NZMS at MA19 – Ko Aotearoa Tēnei – This is New Zealand

The title of this year’s MA2019 Conference MA19 – Ko Aotearoa Tēnei – This is New Zealand was a bold statement of intent directly referencing the eponymous 2011 WAI262 Waitangi Tribunal report, Ko Aotearoa Tēnei (This is New Zealand).  It therefore followed that our three days at the Museum of New Zealand Te Papa Tongarewa would include a challenge to review and reflect on the underlying hopes, aspirations and achievements of the Treaty process, against the backdrop of the claim made in the WAI262 Claim Report that Aotearoa New Zealand was entering a new post-Treaty era of partnership.

The Conference Dinner was held at Parliament’s Banquet Hall hosted by Hon Grant Robertson, Associate Minister Arts, Culture and Heritage, where attendees enjoyed a powerful performance from the rangatahi kapa haka group of Te Rākau Hua O Te Wao Tapu Trust, convened by Jim Moriarty. –

This Conference wasn’t designed for the sector to bask in self-congratulations about how far we’d all come, and the opening plenary session set the tone of what was to follow! I later realised that if I had understood more of the pōwhiri, welcome, the previous evening in front of Te Papa’s inspirational Te Hono ki Hawaiki wharenui, meeting house, which was largely conducted in Te Reo, I may have been better prepared for the first plenary the next morning.

This first session titled Ko Aotearoa Tēnei, This is New Zealand, was presented on the forecourt of the wharenui Te Hau ki Tūranga by Jody Whyllie Iwi Researcher for the Rongowhakaata Iwi Trust, and Teina Moetara, who presently works at Manutuke School. Rongowhakaata are the 8th “iwi-in-residence” at Te Papa and were welcomed to Te Papa on the 12th June 2017 – 150 years after confiscation of the wharenui and Whyllie took us through this history, from the wharenui’s confiscation and its installation as a cultural exhibit at the Colonial Museum (one of Te Papa’s predecessors), to his current negotiations with the Crown to have it returned. At the same time, Teina demonstrated the torturous passage of time involved, circling the audience – with each step representing a decade – before finally returning to stand with Whyllie.  It was painful to be confronted by the complicity of the cultural sector in such a history and a fitting start to the formal part of the Conference, as presenters and delegates grappled with the implications of what Treaty partnerships might look like in contemporary Aotearoa New Zealand’s museological practice.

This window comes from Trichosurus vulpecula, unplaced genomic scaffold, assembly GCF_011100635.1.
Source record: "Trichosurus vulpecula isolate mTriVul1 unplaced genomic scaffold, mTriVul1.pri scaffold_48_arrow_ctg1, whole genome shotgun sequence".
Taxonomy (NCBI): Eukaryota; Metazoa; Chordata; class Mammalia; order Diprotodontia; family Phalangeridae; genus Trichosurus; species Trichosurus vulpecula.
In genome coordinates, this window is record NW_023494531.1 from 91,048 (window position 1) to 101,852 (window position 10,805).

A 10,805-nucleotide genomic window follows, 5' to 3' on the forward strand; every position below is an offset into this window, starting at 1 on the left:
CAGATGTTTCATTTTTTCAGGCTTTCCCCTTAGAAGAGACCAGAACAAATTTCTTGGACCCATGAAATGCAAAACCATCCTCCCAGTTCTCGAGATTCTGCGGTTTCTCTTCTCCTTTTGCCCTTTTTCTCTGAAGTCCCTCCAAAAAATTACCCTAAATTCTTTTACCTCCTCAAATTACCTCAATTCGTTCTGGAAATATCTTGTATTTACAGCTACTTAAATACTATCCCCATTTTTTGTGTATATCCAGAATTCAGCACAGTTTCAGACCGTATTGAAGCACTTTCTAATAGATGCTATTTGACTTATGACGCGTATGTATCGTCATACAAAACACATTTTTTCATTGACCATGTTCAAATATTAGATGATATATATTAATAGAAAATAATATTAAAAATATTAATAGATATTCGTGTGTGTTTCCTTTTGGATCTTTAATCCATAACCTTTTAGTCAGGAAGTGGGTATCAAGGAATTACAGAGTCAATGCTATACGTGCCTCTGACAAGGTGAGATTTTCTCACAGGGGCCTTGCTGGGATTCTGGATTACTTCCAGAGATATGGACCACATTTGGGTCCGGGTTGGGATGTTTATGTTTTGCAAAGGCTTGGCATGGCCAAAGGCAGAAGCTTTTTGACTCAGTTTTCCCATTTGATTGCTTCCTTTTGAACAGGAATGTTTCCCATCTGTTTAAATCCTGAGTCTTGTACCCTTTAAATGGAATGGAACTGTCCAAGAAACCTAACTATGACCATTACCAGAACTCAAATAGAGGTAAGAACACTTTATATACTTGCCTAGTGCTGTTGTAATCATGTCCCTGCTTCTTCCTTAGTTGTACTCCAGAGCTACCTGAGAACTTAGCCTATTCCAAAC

This first plenary session also introduced the conference theme of repatriation, raising questions about what appropriate consultation between museum institutions and tangata whenua might look like.  At the ServiceIQ NZ Museum Awards the previous evening, Tairāwhiti Museum received two awards for the exhibition TaoNgā Pare-Mata: Mangatū Taonga Returned. This was also a story of complex histories, museum complicity, and models for reconciliation. The YouTube film TaoNgā Pare-Mata: Mangatū Taonga Returned, which was screened, gives further background behind the exhibition and is well worth watching.



These themes of exclusion and approaches to appropriate consultation were explored in a different way during the plenary Reflections for and by Museums After the March 15 Attacks when the President of the International Muslim Association Tahir Nawaz asked the sector for help to honour the 51 people who had died in Christchurch on that dreadful day, explaining that from his point of view, museums are uniquely placed to help tell these stories in a way that would honour each of their memories.

Digitisation Technician & Project Leader Nigel Roper demonstrating our 3D scanning technology at the NZMS Trade Stand.
The break-out sessions are invaluable as well, and my colleagues and I enjoyed the Curatorial workshops where participants were able to discuss anything and everything museum-related, from career pathways to repatriation challenges. I found it particularly fascinating to hear David Hepplethwaite Director and Story-teller at the Art of Fact, and Puawai Cairns, Head Mātauranga Māori at Te Papa, tag-teaming as they unpacked the process of developing Te Papa’s new conceptual master plan, hopeful they have arrived at a framework that will weave together approaches from Western museological practice with Mātauranga Māori.
I’ve been to many MA conferences and one of the great drawcards is the program committee’s skill at interlacing raw, emotional and confronting presentations with other goings-on in the museum and tourism sector, such as exhibitions and projects (with successes and failures teased out), and education and advancement opportunities in the museum world. Another obvious drawcard is the many opportunities to network. NZMS staff formed a reasonable-sized cohort and we thoroughly enjoyed meeting old friends, making new ones and discussing life in and around the GLAM sector. It was also good to have time during the Wellington Innovation Breakfast on Friday morning to demonstrate 3D-Scanning-as-a-Service, as this new offering has been generating quite a bit of interest.
Reflecting on the overall experience during my flight back to Auckland, I was struck by the way these gatherings are more than the sum of their parts: in the conversations facilitated annually by the MA Conference, people and ideas are connected, re-formed and inspired, opening new and safe spaces for diversity and dialogue. It seems to me that this has the flow-on effect of ensuring the sector is held to account year-on-year, perhaps a by-product of the event, but nonetheless vital for those trusted to work with the holders of cultural memory.